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Lung-cancer screening can spot people at high risk for aortic stenosis

Annals of Internal Medicine

Reuters Health – 09/06/2021 – Lung-cancer screening using low-dose computed tomography (LDCT) can also pick up aortic-valve calcification (AVC) and identify people at risk for aortic stenosis, new research shows.

During LDCT lung-cancer screening, “evaluation of aortic-valve calcium deposits that correspond with severity of aortic stenosis would be beneficial. This is not time consuming and could be valuable and important for patients as an additional finding,” Dr. Marcin Fijalkowski told Reuters Health by email.

Dr. Fijalkowski and colleagues at the Medical University of Gdansk, in Poland, assessed the usefulness of LDCT lung-cancer screening to determine the degree of AVC in 6,631 adults aged 50 to 80 years with a smoking history of 30 or more pack-years. They set a calcium score of 900 as the cutoff point indicating a positive test result that would trigger referral for echocardiogram.

Any degree of AVC was revealed in 869 (13.1%) individuals; 68 (7.8%) of these individuals had a calcium score of 900 or greater and were referred for echocardiography.

Among the 54 individuals who had echocardiography, 13 were diagnosed with severe aortic stenosis, 20 with moderate aortic stenosis and 16 with mild aortic stenosis. More than half of the patients with aortic stenosis were unaware of their valvular heart disease, including those with severe aortic stenosis.

Based on these findings, the researchers propose that AVC assessment become a routine procedure in the LDCT protocol for lung-cancer screening.

In their Annals of Internal Medicine report, they note that lung cancer and cardiovascular events have the same modifiable risk factors, “so people screened for lung cancer could also be diagnosed with cardiovascular diseases.”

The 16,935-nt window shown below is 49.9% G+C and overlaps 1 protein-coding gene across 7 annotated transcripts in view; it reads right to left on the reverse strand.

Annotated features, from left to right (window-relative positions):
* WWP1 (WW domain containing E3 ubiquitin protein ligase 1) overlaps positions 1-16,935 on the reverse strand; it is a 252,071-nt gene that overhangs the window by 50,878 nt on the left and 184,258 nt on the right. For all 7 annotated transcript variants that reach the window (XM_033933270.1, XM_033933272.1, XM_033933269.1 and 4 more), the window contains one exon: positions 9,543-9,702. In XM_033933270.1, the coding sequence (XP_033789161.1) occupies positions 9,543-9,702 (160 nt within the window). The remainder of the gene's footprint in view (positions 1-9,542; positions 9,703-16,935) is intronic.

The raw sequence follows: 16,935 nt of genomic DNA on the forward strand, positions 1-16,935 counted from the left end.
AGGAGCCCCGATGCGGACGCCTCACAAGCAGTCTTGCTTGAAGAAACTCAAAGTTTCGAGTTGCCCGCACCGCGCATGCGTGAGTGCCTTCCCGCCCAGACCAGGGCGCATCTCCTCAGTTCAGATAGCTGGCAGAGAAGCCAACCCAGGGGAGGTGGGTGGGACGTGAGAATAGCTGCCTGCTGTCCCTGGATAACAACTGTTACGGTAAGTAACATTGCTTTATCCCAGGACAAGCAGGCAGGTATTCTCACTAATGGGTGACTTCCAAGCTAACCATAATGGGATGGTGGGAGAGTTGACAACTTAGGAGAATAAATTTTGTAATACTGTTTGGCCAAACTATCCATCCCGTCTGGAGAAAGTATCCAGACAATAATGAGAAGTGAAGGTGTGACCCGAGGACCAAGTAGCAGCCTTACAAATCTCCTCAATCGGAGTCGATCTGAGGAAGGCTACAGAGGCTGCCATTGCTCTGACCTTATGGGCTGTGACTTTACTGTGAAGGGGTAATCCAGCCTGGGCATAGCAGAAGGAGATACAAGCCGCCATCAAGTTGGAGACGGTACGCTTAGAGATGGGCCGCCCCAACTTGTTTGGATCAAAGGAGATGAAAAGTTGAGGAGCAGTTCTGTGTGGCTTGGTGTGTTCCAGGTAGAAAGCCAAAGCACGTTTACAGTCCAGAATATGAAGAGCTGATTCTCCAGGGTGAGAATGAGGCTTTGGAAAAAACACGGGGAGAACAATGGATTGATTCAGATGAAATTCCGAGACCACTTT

However, cardiology societies do not yet recognize LDCT as a diagnostic tool for aortic stenosis, the researchers add.

They say the chief limitation of their study is the small number of patients, which prevented them from defining an exact cutoff point for each stage of aortic stenosis and estimating the correlations between LDCT and echocardiographic findings.

Also, the choice of an aortic-valve calcium score of 900 to select patients for additional diagnostic work-up was arbitrary; future studies are required to identify the optimal cutoff value.

Despite these limitations and caveats, “we conclude that LDCT is a useful diagnostic tool for identifying persons at high risk for clinically significant aortic stenosis and that the degree of AVC should be routinely assessed in all persons undergoing LDCT lung cancer screening.”

The study had no direct financial support and the authors have no relevant disclosures.

SOURCE: https://bit.ly/3z7RDIu Annals of Internal Medicine, online June 7, 2021.

By Megan Brooks

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